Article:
Your business's profit (or loss) is the difference between your income and your expenses. Put simply, that's the amount that comes into your business and the amount that goes out.

Income and expenses

Depending on your business, your income will generally be from sales to customers.

The profit you make depends on your business expenses, which can include things like:

  • the cost buying or making goods
  • wages
  • advertising
  • bills
  • licence fees

Keep track of these amounts when doing your finances to make sure you're maximising your business's profits.

What's a profit and loss statement (P&L)?

A profit and loss statement (P&L) is a summary of your business's income and expenses over a specific period. It's one of the most important financial records when running a business.

Prepare your P&Ls at regular intervals to get the most out of them – for example, at the end of each month and then at the end of the financial year. This makes it easy to see the results of your operations for that period compared to others.

Create your P&L with our handy template.

How to calculate and maximise your profit

The income earned by your business can be calculated as sales, gross profit or net profit:

  • Sales is your business's income before you've paid business expenses, including the cost of goods sold (COGS), discounts or staff commissions and fixed and variable expenses.
  • Gross profit is sales after paying COGS and discounts or staff commissions, but before paying fixed and variable expenses.
  • Net profit is gross profit after paying fixed and variable expenses.

You can maximise your profit by increasing your sales and reviewing and minimising expenses.

Increasing your sales

Improve your business's sales by increasing the:

  • number of customers
  • volume of goods or services existing customers buy
  • sales price

Market to new and existing customers

A good marketing strategy will help you ensure that:

  • as many potential customers as possible know what you have to offer
  • existing customers are happy with what you're offering and want to buy more of it

Conducting market research will help you identify and define marketing opportunities and problems, and generate sales.

Outline all this information in a marketing plan:

  • lists your key marketing strategies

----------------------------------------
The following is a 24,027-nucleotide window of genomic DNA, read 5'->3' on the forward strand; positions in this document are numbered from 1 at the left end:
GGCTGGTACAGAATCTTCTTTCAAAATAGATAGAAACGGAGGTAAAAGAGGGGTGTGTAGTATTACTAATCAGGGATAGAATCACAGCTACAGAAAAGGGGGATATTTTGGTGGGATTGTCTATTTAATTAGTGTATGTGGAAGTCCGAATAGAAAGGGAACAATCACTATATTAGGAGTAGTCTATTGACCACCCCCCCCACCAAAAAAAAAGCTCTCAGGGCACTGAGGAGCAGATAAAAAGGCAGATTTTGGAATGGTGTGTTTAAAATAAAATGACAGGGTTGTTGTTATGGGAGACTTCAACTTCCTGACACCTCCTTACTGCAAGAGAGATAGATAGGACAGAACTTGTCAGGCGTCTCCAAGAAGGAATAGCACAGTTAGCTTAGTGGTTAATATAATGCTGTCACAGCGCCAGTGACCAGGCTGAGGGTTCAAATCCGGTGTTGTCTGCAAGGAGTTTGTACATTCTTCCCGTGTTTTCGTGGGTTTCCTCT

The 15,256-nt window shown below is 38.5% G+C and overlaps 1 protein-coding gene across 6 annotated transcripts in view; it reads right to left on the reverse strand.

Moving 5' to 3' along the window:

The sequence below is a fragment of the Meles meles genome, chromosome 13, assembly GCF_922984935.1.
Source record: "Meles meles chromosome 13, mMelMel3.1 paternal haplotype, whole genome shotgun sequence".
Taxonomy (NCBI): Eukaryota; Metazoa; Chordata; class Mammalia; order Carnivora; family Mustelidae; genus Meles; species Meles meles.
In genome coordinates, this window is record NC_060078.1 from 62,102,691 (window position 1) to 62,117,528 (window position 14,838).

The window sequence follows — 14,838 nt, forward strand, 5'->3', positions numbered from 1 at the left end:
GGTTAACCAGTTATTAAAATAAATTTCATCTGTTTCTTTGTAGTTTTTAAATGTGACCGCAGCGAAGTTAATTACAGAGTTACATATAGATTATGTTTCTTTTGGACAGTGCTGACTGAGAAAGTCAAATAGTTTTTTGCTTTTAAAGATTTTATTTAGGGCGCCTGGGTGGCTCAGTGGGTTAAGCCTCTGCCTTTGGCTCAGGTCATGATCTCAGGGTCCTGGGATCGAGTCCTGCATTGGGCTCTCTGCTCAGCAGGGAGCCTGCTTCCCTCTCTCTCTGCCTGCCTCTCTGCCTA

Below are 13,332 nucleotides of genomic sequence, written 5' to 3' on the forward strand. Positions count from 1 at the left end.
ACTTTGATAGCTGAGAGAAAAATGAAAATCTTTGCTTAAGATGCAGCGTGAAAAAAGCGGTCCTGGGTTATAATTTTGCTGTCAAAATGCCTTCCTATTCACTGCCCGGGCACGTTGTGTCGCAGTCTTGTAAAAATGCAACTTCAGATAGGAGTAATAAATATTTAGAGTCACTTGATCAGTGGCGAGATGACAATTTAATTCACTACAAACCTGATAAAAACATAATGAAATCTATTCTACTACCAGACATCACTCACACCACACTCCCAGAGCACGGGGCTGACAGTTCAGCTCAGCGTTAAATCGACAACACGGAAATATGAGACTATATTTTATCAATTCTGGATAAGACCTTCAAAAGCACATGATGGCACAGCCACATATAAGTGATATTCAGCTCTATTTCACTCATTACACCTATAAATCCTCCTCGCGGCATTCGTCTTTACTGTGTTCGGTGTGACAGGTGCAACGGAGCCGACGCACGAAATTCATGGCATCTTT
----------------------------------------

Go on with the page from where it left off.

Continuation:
• explains how each strategy will work
  • identifies how much the strategies will cost
  • shows you how the strategies support each other

If you don't have a marketing plan, use our guide and template.

Review your sales prices regularly

Review your sales prices every few months to ensure you're covering all related costs and still making a profit.

Calculating your margins, mark-up and break-even amounts will help you to set the right sales price to make enough profit.

You can also check out our guide on how to set the right price for your products or services.

Reviewing and minimising your expenses

Expenses decrease your profit so review them regularly and look for ways to cut back.

Separating expenses into categories helps calculate your costs. It also helps to identify where costs are rising, or can be reduced.

You can break expenses down into:

  • fixed expenses
  • variable expenses
  • the cost of goods for sale

Fixed expenses

Fixed expenses stay the same no matter how many sales you make, such as:

  • rent
  • insurance
  • licence fees
  • utilities

Variable expenses

Variable expenses go up or down based on the sales you make, such as:

  • advertising
  • delivery charges
  • electricity – if you're manufacturing

Utilities are usually fixed. But electricity might be a variable expense for manufacturing businesses if it depends on sales.

Cost of goods for sale

Cost of goods for sale or COGS are the expenses that relate directly to sales, such as:

  • buying stock or components from suppliers
  • freight costs – if goods are shipped to your business
  • wages – if a staff member produces items for sale

Calculating the cost of goods

Usually, COGS = opening stock + purchases − closing stock.

But calculating COGS also depends on the industry and type of business:

  • For retail and wholesale businesses COGS is the difference between the stock at the start and end of an inventory reporting period, including stock sold in between.
  • For manufacturing businesses, COGS is finished-goods stock plus raw materials inventories, goods-in-process stock, direct labour, direct factory overhead costs and goods sold in between.
  • For service businesses COGS is mainly determined by labour used rather than sale of a product. This means calculating COGS is simpler because of the low-level use of materials required to earn the income.

Watching your stock levels, payments to suppliers and payments from debtors can help you manage your cash flow.